SYNOPSIS: Unrest in the Middle East and a possible oil crisis could spell BIG trouble for our economy in the short run
In 1973 an Arab embargo sent oil prices soaring, and a global recession followed. In 1979 the Iranian revolution provoked a second surge in oil prices, and another global recession.
Are we now at risk of a third oil crisis? I wish I could say no, but I can't.
Oil prices have risen about $10 per barrel since the situation in the Middle East began deteriorating. So even if they stay where they are, this represents a serious shock to the system — and there could be more to come.
True, political analysts assure us that despite Iraq's decision to stop oil exports for a month, no broader, 1973-style oil embargo is likely. Let's hope they're right. But the 1979 oil crisis wasn't the result of a deliberate embargo.
Economists have never reached a consensus about what happened in 1979, but my interpretation is that it was similar to the recent California electricity crisis. In both cases the key was the combination of a tight market and demand that wasn't very responsive to price. Under those circumstances, individual producers — power companies in California, oil-producing countries in 1979 — have a lot of market power. That is, it is in each producer's interest to cut back production to drive prices higher. The result is a price surge, even though there is no real capacity shortage.
Are world oil markets that tight? Not yet — the world still has about seven million barrels' worth of spare capacity each day. So Iraq, by taking away its two million barrels a day, cannot create a crisis by itself. But the remaining slack in the system is just about equal to the combined production of Iran and Libya, which have also proposed an embargo.
The point is that it would not take much worsening in the political situation to produce markets so tight that the logic of market power kicks in and countries decide that, quite aside from politics, their financial interest lies in reducing, not increasing, their output.
If an oil crisis can happen so easily, why haven't we had one since 1979? The answer is that we made ourselves crisis-proof for a while, then became complacent. After the oil crises of the 1970's, Western economies sharply increased their energy efficiency: the U.S. economy was a third bigger in 1985 than it was in 1973, but it consumed less oil. The result was the marginalization of the danger zone: in 1985, the Persian Gulf produced only 18 percent of the world's oil, less than half of its share in 1973. But rapidly growing oil consumption in the S.U.V. era was met, inevitably, by increased Persian Gulf production. So oil prices are once again hostage to Middle Eastern politics.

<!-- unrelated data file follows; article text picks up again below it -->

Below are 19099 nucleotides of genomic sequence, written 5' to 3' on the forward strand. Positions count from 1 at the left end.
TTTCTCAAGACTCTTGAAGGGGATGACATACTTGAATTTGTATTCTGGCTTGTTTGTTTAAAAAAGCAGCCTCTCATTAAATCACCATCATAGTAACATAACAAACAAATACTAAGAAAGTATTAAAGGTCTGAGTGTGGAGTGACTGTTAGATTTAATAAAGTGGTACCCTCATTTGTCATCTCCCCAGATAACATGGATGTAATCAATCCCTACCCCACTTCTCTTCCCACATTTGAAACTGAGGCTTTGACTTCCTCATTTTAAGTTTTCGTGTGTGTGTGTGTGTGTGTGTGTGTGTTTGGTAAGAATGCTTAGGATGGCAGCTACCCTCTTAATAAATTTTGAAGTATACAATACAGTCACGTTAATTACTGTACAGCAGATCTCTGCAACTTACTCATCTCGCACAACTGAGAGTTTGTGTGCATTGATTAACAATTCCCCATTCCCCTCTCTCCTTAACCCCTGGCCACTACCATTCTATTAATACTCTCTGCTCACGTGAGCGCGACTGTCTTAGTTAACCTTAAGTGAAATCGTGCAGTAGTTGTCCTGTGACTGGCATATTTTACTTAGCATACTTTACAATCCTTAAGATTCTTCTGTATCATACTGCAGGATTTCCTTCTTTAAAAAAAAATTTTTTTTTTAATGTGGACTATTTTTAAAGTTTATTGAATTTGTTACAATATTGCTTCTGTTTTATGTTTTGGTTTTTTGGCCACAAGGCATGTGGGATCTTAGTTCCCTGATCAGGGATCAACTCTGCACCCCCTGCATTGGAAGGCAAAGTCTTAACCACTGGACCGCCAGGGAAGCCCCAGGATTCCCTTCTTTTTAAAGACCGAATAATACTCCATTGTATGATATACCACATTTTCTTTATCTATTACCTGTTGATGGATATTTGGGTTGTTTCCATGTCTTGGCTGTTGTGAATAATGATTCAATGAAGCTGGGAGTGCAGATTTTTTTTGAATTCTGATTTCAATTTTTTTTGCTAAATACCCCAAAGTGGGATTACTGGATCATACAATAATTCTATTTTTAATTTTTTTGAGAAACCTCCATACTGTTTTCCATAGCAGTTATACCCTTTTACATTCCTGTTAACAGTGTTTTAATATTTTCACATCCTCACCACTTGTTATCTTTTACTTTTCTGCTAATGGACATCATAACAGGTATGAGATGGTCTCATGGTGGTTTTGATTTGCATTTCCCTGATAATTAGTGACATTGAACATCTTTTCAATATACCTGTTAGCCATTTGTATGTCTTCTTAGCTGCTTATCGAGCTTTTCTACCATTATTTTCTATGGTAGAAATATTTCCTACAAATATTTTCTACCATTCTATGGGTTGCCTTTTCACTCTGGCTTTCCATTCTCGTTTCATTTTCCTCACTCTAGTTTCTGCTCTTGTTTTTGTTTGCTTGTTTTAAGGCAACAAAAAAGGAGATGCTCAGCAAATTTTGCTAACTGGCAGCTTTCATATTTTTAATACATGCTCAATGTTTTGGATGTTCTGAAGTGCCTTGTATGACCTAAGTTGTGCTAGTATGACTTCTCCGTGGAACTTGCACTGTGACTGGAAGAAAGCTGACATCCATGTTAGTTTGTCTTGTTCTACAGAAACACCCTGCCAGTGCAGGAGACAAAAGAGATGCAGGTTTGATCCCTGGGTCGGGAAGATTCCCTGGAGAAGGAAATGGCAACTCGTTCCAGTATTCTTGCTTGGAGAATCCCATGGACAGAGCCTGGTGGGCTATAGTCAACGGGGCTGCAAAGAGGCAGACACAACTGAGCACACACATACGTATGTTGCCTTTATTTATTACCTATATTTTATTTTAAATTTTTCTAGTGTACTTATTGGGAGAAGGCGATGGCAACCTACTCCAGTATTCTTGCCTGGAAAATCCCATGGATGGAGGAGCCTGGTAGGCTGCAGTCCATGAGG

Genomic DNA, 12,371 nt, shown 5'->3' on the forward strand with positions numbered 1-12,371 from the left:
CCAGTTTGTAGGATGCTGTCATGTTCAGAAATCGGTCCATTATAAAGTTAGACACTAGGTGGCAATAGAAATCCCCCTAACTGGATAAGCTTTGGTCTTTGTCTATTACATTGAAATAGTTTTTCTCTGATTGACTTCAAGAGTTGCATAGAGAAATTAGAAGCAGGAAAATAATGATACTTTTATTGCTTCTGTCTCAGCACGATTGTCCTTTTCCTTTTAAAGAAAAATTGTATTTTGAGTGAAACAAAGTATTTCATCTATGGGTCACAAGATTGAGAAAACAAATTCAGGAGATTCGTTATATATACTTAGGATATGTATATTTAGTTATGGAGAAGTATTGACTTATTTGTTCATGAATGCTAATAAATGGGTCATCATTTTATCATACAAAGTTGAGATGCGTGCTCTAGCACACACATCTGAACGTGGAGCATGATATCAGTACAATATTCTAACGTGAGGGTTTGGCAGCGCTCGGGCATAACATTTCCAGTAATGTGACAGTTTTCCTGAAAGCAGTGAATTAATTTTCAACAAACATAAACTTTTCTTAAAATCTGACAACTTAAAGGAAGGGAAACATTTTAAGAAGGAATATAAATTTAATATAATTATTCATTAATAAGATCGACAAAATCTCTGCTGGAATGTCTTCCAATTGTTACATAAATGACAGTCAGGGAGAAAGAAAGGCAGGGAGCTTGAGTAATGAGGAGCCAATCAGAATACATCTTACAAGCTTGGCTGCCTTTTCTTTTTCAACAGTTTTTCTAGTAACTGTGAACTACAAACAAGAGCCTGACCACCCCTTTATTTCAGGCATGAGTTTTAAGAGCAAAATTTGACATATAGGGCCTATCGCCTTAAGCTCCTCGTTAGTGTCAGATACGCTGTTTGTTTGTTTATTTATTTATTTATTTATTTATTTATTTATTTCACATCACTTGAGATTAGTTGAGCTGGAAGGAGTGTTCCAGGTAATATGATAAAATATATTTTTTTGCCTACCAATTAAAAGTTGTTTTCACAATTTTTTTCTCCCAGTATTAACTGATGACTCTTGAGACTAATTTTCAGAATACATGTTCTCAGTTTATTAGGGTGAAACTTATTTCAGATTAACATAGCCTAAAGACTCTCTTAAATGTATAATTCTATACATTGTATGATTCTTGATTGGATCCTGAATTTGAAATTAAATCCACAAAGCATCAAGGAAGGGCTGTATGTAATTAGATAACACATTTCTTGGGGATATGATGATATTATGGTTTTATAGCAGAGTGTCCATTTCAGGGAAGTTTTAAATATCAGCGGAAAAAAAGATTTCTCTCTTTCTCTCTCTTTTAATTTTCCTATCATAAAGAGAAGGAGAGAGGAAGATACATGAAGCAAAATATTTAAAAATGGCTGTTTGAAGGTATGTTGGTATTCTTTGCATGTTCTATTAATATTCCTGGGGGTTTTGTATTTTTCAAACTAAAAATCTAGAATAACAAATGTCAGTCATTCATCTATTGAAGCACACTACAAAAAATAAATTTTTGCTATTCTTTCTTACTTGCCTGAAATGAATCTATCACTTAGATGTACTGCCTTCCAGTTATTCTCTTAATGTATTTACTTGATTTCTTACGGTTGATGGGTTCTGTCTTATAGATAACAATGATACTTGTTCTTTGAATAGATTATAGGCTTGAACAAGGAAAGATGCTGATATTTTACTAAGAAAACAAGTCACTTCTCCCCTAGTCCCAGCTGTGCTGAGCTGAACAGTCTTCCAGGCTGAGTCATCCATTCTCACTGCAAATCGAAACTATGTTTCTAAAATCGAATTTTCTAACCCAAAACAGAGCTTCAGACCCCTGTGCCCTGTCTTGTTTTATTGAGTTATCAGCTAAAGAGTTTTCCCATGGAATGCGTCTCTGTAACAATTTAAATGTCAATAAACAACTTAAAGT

If oil prices do surge, will this have the same disastrous effects as the price spike in 1979? No, but it may have different disastrous effects.
In 1979 the clear and present danger from soaring oil prices was that they would send already inflation-prone Western economies into an out-of-control inflationary spiral. To fight that, all the leading economies raised interest rates — which controlled inflation, but also generated a nasty recession.
Today, after a decade of price stability, fears of inflation are much more muted. Instead, the main concern is the drag of oil prices on purchasing power. Each $10-per-barrel increase in the price of oil is like a $70 billion tax increase, one that falls most heavily on middle- and lower-income families.
And this is not a good time to slash purchasing power. Business investment, which plunged last year, has still not recovered; optimistic economic forecasts depend on the assumption that buoyant consumer spending will keep the economy afloat until businesses do decide to invest again. If consumers are made poorer by higher oil prices and cut back instead, that assumption goes out the window. And the Fed can't respond with another big round of interest rate cuts: since it has already reduced rates from 6.5 to 1.75 percent, it doesn't have much ammunition left.
So I'm sorry to say that under current conditions, a third oil crisis could indeed happen. It doesn't have to happen: a diplomatic breakthrough could calm oil markets, and even if oil prices rise the U.S. economy may be more robust than I fear. But it's easier to tell a downbeat, even scary, story than any of us would like.
Originally published in The New York Times, 4.9.02